On January 26, 1989, the Secretary issued a notice of the proposed interim rule to implement section 4048(b). 54 Fed. Reg. 3,794 (codified at 42 C.F.R. § 405.553 (1990)). The proposed uniform relative value guide, scheduled to take effect on March 1, 1989, eliminated modifier units. *fn2" Interested persons were given until February 27, 1989 to submit comments.

 In the notice of the proposed interim rule, the Secretary stated that it was her belief that elimination of modifier units would not have a substantial adverse effect on individual anesthesiologists. Approximately thirty-five percent of Medicare carriers did not recognize modifier units, and anesthesiologists in those carrier areas would not experience any change. In addition, modifier units were a relatively minor portion of the total number of relative value units for anesthesia services. Finally, modifier units would be significant only if there were substantial differences in the distribution of patients among anesthesiologists. This would occur if, for example, there were anesthesiologists who consistently see patients who qualify for modifier units more than other anesthesiologists in the same area. Although the ASA contended that anesthesiologists in some hospitals, particularly teaching hospitals, are more likely to see patients who qualify for modifier units, the Secretary noted that there was no evidence that this was the case to any substantial degree. To the extent that there are differences in patient mix, the Secretary noted that such differences are already largely accounted for by differences in base and time units. Id. at 3796-97.

 The notice of the proposed interim rule stated two additional considerations that influenced the decision to eliminate modifiers. First, the Secretary was concerned that budget neutrality could not be preserved if the ASA's proposed modifier unit policy were adopted. The Secretary pointed out that it would be difficult for each carrier to estimate the number of modifier units that would be reimbursed under a new modifier unit policy. Second, the Secretary was concerned that continuing to recognize modifiers might establish a precedent for other specialties. Id. at 3797.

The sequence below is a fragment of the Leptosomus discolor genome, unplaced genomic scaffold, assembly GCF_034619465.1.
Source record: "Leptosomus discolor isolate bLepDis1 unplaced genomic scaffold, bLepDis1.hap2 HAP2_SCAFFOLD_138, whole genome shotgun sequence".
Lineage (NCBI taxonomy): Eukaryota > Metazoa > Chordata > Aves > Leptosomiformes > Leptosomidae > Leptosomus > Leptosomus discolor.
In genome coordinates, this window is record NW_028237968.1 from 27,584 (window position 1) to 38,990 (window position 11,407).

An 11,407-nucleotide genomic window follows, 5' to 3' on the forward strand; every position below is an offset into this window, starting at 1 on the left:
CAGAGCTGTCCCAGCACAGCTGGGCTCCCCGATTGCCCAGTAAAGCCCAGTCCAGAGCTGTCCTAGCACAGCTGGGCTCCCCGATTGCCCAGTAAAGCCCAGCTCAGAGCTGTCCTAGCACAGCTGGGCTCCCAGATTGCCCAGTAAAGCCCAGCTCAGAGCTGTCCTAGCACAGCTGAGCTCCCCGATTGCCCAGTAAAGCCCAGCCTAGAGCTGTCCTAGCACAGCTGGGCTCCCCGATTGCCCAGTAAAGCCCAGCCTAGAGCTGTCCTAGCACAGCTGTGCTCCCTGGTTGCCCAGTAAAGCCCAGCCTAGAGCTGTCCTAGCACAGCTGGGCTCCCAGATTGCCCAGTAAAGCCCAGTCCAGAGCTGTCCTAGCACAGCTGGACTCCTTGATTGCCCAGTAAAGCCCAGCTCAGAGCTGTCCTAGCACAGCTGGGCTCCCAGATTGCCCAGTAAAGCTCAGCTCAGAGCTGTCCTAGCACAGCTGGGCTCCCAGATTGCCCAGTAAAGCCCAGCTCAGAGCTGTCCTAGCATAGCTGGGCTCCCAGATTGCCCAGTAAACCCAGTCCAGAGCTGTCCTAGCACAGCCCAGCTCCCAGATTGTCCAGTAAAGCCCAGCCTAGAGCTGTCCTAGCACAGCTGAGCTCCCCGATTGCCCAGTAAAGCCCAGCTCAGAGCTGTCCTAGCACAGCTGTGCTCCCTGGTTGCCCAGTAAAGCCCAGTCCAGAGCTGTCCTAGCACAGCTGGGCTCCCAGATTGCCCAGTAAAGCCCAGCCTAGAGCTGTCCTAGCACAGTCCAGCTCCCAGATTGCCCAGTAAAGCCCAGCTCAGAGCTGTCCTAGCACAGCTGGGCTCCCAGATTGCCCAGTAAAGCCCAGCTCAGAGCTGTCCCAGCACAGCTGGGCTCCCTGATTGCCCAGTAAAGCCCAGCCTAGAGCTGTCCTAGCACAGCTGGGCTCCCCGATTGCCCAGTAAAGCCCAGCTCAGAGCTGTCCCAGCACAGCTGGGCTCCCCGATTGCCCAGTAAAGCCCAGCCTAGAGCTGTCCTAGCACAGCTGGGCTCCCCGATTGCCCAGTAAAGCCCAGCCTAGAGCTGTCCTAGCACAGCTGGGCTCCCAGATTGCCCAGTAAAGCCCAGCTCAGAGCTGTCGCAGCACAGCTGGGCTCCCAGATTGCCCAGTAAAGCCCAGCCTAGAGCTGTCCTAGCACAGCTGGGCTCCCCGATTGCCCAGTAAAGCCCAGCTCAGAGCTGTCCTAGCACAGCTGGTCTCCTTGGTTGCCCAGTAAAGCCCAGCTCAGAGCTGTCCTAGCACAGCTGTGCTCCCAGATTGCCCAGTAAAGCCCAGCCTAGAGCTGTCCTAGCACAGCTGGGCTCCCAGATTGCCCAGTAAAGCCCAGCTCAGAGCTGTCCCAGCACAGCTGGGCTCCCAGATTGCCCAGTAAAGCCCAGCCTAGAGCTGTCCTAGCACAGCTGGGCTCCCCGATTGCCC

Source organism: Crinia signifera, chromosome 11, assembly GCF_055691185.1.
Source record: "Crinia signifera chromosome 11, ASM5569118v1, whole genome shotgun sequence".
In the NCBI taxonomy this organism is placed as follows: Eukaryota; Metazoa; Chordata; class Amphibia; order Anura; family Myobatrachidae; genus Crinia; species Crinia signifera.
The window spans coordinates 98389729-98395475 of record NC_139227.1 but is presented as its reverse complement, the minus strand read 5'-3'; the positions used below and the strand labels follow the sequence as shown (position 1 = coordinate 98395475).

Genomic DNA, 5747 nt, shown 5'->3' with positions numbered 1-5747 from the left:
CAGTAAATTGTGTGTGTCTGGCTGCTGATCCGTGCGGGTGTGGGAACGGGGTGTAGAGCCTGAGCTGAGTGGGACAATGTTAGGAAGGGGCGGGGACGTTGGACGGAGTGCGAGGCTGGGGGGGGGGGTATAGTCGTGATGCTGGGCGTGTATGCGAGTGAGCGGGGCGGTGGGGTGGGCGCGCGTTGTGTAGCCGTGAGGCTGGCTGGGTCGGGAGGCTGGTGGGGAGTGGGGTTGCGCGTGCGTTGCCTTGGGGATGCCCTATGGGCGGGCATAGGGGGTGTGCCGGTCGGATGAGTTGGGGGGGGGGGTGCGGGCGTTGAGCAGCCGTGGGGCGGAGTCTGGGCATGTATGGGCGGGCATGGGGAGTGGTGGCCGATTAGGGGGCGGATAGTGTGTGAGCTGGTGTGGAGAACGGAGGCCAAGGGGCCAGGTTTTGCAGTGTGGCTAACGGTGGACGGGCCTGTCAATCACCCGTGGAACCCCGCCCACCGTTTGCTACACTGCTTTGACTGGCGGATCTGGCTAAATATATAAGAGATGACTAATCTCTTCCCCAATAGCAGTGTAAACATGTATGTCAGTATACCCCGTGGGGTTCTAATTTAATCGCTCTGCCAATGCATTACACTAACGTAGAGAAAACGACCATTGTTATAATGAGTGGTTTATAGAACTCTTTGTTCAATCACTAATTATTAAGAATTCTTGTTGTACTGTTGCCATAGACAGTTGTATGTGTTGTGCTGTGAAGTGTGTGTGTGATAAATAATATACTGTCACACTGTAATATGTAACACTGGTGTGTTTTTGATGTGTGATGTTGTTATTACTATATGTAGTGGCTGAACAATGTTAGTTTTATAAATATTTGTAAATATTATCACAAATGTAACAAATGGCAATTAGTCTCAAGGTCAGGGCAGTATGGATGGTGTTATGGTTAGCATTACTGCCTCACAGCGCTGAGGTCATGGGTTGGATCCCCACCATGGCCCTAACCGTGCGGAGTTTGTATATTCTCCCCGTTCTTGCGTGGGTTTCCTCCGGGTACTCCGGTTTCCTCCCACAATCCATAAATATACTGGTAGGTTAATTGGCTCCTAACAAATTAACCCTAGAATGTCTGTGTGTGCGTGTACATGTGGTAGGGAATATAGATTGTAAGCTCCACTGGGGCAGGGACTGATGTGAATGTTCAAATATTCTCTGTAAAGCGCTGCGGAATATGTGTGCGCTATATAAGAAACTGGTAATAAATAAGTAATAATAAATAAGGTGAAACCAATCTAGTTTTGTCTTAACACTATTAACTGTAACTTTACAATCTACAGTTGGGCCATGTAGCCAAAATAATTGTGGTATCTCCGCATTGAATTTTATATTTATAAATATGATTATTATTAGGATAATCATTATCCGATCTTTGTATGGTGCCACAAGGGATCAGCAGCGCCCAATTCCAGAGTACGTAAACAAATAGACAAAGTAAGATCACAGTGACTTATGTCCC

In February 1989, the Secretary issued a modification to the Medicare Carriers Manual instructing carriers not to recognize modifier units after March 1, 1989. (Pls.' 3(g) Statement P 23; Defs.' Resp. Pls.' 3(g) Statement P 3.) The interim rule, which eliminated modifiers, took effect on March 1, 1989.

 On August 7, 1990, the Secretary issued a notice of the final rule implementing section 4048(b). 55 Fed. Reg. 32,078 (1990) (codified at 42 C.F.R. § 405.553 (1991)). The final rule, which took effect on September 6, 1990, also eliminated modifier units. *fn3" In the notice of the final rule, the Secretary responded to the hundreds of comments she had received in response to the notice of the proposed interim rule. The majority of the comments came from anesthesiologists who argued that modifier units better measured anesthesia risk and the complexity of the illness, and thus made the system patient specific and more appropriately compensated for increased anesthetic risk. Id. at 32,081-82. The Secretary reiterated the concerns discussed in the notice of the proposed interim rule and added that "the use of modifier units appears to be subjective and difficult for carriers to validate in claims review operations without substantial cost and effort." Id. at 32,079. The Secretary also noted that several organizations had recommended the elimination of modifier units and that the modifier unit policy prior to March 1, 1989 may have overvalued some anesthesia services. Id. at 32,082.